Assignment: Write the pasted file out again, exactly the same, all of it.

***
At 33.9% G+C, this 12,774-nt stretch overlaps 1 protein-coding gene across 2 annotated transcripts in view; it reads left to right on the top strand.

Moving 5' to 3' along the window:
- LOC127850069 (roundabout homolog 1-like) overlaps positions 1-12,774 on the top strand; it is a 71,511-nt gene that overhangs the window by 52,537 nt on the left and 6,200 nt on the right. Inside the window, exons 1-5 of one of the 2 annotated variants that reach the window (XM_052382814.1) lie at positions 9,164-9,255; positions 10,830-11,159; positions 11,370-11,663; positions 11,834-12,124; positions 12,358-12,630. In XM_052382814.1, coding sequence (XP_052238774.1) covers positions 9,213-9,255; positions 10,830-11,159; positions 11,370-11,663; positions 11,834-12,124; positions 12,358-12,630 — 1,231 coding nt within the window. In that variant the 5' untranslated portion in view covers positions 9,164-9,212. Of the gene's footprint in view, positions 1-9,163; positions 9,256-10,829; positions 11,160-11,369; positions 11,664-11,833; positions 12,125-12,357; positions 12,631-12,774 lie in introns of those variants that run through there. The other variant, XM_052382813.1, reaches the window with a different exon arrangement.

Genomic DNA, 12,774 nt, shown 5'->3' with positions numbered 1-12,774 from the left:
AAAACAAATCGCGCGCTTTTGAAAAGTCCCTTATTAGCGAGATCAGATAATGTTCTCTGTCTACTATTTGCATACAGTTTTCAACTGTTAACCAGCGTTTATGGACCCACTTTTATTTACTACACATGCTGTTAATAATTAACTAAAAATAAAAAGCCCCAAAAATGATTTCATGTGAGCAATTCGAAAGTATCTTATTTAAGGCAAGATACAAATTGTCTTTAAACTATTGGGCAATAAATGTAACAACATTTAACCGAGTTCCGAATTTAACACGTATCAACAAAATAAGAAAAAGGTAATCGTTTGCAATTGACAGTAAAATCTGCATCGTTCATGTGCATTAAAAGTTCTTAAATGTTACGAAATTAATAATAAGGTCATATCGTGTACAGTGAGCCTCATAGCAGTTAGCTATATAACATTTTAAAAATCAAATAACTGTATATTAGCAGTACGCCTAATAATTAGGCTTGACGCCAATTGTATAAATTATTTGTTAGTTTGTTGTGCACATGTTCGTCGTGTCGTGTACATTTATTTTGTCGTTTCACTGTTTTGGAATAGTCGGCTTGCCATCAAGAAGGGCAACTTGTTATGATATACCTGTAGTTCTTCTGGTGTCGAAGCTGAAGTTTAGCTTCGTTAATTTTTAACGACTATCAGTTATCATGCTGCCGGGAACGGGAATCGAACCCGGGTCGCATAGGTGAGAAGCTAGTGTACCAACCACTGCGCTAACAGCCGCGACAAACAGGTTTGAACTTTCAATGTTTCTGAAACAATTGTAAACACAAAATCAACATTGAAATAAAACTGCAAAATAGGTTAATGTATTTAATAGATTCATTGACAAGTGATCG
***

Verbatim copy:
At 33.9% G+C, this 12,774-nt stretch overlaps 1 protein-coding gene across 2 annotated transcripts in view; it reads left to right on the top strand.

Moving 5' to 3' along the window:
- LOC127850069 (roundabout homolog 1-like) overlaps positions 1-12,774 on the top strand; it is a 71,511-nt gene that overhangs the window by 52,537 nt on the left and 6,200 nt on the right. Inside the window, exons 1-5 of one of the 2 annotated variants that reach the window (XM_052382814.1) lie at positions 9,164-9,255; positions 10,830-11,159; positions 11,370-11,663; positions 11,834-12,124; positions 12,358-12,630. In XM_052382814.1, coding sequence (XP_052238774.1) covers positions 9,213-9,255; positions 10,830-11,159; positions 11,370-11,663; positions 11,834-12,124; positions 12,358-12,630 — 1,231 coding nt within the window. In that variant the 5' untranslated portion in view covers positions 9,164-9,212. Of the gene's footprint in view, positions 1-9,163; positions 9,256-10,829; positions 11,160-11,369; positions 11,664-11,833; positions 12,125-12,357; positions 12,631-12,774 lie in introns of those variants that run through there. The other variant, XM_052382813.1, reaches the window with a different exon arrangement.

Genomic DNA, 12,774 nt, shown 5'->3' with positions numbered 1-12,774 from the left:
AAAACAAATCGCGCGCTTTTGAAAAGTCCCTTATTAGCGAGATCAGATAATGTTCTCTGTCTACTATTTGCATACAGTTTTCAACTGTTAACCAGCGTTTATGGACCCACTTTTATTTACTACACATGCTGTTAATAATTAACTAAAAATAAAAAGCCCCAAAAATGATTTCATGTGAGCAATTCGAAAGTATCTTATTTAAGGCAAGATACAAATTGTCTTTAAACTATTGGGCAATAAATGTAACAACATTTAACCGAGTTCCGAATTTAACACGTATCAACAAAATAAGAAAAAGGTAATCGTTTGCAATTGACAGTAAAATCTGCATCGTTCATGTGCATTAAAAGTTCTTAAATGTTACGAAATTAATAATAAGGTCATATCGTGTACAGTGAGCCTCATAGCAGTTAGCTATATAACATTTTAAAAATCAAATAACTGTATATTAGCAGTACGCCTAATAATTAGGCTTGACGCCAATTGTATAAATTATTTGTTAGTTTGTTGTGCACATGTTCGTCGTGTCGTGTACATTTATTTTGTCGTTTCACTGTTTTGGAATAGTCGGCTTGCCATCAAGAAGGGCAACTTGTTATGATATACCTGTAGTTCTTCTGGTGTCGAAGCTGAAGTTTAGCTTCGTTAATTTTTAACGACTATCAGTTATCATGCTGCCGGGAACGGGAATCGAACCCGGGTCGCATAGGTGAGAAGCTAGTGTACCAACCACTGCGCTAACAGCCGCGACAAACAGGTTTGAACTTTCAATGTTTCTGAAACAATTGTAAACACAAAATCAACATTGAAATAAAACTGCAAAATAGGTTAATGTATTTAATAGATTCATTGACAAGTGATCG